And so today we have trumpeter-composer Nate Wooley and his Mutual Aid Music (Pleasure of the Text Records POTTR1309 2-CD). It is surely one of the good things. It comes together out of an Avant-Jazz-meets-New-Music point of view with a chamber ensemble of notable players--Ingrid Laubrock, saxophone, Joshua Modney, violin, Mariel Roberts on cello, Sylvie Courvoisier and Cory Smythe on pianos, Matt Moran on vibes, Russell Greenberg on percussion, and Nate Wooley on trumpet.
The title Mutual Aid Music gives us a clue to how the music is conceived. Mutual aid in the most general sense assumes a community in which each member takes stock of his or her abilities or gifts if you will and then how in any situation they each can make use of their gifts to benefit the group as a whole.
For the strictly musical group at hand Wooley wishes each player to make improvisatory contributions that make the totality of the ensemble sound better, open up new possibilities and/or inspire all to make choices that are selfless.
Wooley puts all together in an effort to move beyond the "dialectic bubble" of composition/improvisation, while encouraging the idea of spontaneity and empathy, to provide each musician with the opportunity to make decisions, to "find the right kind of architecture for the musicians to push themselves to the transcendent collectivities inherent...in new music and improvisation."
How this takes place, to hint at something more complex than space allows us to fully discuss here, basically comes out of assigning for each work, for each musician a set of notated musical elements from which they make choices and decisions as to what they will play and when. The liner notes go into much greater detail and you should read them to get a more precise idea of what is transpiring. Each musician has for any given composition one or two sets of notations and/or graphic scores, textual instructions, etc. That is the case for seven of the eight musicians in each concerto. Then there is the eighth player who is invited to contribute a completely improvised part.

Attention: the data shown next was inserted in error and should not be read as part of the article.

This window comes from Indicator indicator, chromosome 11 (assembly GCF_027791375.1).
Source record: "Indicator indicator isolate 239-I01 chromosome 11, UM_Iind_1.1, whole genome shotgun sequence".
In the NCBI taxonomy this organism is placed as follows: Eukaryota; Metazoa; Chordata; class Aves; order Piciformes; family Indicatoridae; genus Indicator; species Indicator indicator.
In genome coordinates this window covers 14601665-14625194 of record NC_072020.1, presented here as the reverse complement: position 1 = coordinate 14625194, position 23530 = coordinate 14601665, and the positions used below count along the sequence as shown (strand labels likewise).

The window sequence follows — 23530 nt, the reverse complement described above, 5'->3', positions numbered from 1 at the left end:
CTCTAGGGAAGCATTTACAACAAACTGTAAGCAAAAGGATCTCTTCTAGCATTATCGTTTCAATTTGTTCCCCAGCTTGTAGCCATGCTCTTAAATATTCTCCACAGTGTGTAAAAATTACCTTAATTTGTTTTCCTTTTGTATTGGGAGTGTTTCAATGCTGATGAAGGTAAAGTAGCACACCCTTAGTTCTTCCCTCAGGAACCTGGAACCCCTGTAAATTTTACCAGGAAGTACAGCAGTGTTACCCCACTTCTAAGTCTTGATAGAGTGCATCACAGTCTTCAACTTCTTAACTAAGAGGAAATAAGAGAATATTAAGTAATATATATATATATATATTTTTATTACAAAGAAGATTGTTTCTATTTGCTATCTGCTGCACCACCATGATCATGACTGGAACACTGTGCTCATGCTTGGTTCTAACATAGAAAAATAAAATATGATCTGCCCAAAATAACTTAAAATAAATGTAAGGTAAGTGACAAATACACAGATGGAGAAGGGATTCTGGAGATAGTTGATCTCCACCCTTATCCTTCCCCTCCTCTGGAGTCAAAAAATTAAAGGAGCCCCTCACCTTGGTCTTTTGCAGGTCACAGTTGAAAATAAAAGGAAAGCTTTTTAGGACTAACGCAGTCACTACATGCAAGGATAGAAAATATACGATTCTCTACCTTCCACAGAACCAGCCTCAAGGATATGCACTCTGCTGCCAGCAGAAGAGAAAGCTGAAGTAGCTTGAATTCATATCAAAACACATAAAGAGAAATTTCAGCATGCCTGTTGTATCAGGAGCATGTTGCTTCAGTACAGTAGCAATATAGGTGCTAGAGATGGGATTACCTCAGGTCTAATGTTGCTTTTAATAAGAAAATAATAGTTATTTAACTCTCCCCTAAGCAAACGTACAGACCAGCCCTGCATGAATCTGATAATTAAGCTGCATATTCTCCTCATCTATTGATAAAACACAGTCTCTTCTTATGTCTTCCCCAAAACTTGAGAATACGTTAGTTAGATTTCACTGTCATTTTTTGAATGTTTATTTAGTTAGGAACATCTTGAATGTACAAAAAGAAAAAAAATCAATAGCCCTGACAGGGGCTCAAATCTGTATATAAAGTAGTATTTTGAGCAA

The first CD presents four "Mutual Aid Music" Concertos. The second CD gives us another version of those four works.
In the end is a series of complex and open-ended segments of music where each member of the ensemble and then the concerted improviser is free yet all has a direction that is neither rigorously specified like some New Music can be, nor is it entirely "free" as some Avant Jazz of course can be.
The novel means by which this music comes to us, after you understand how that is the case, helps you to appreciate it all the more, but then if you knew nothing of it the music would I suspect retain its communal efficacy.
Nate Wooley gives us a landmark set of what at one time might have been called "Third Stream" offerings. The musicians perform remarkably well. They turn what in other hands might have become a kind of experimental exercise and breathe real musical life into it all. And the framework itself seems to inspire and vary the results very nicely.
Very much recommended.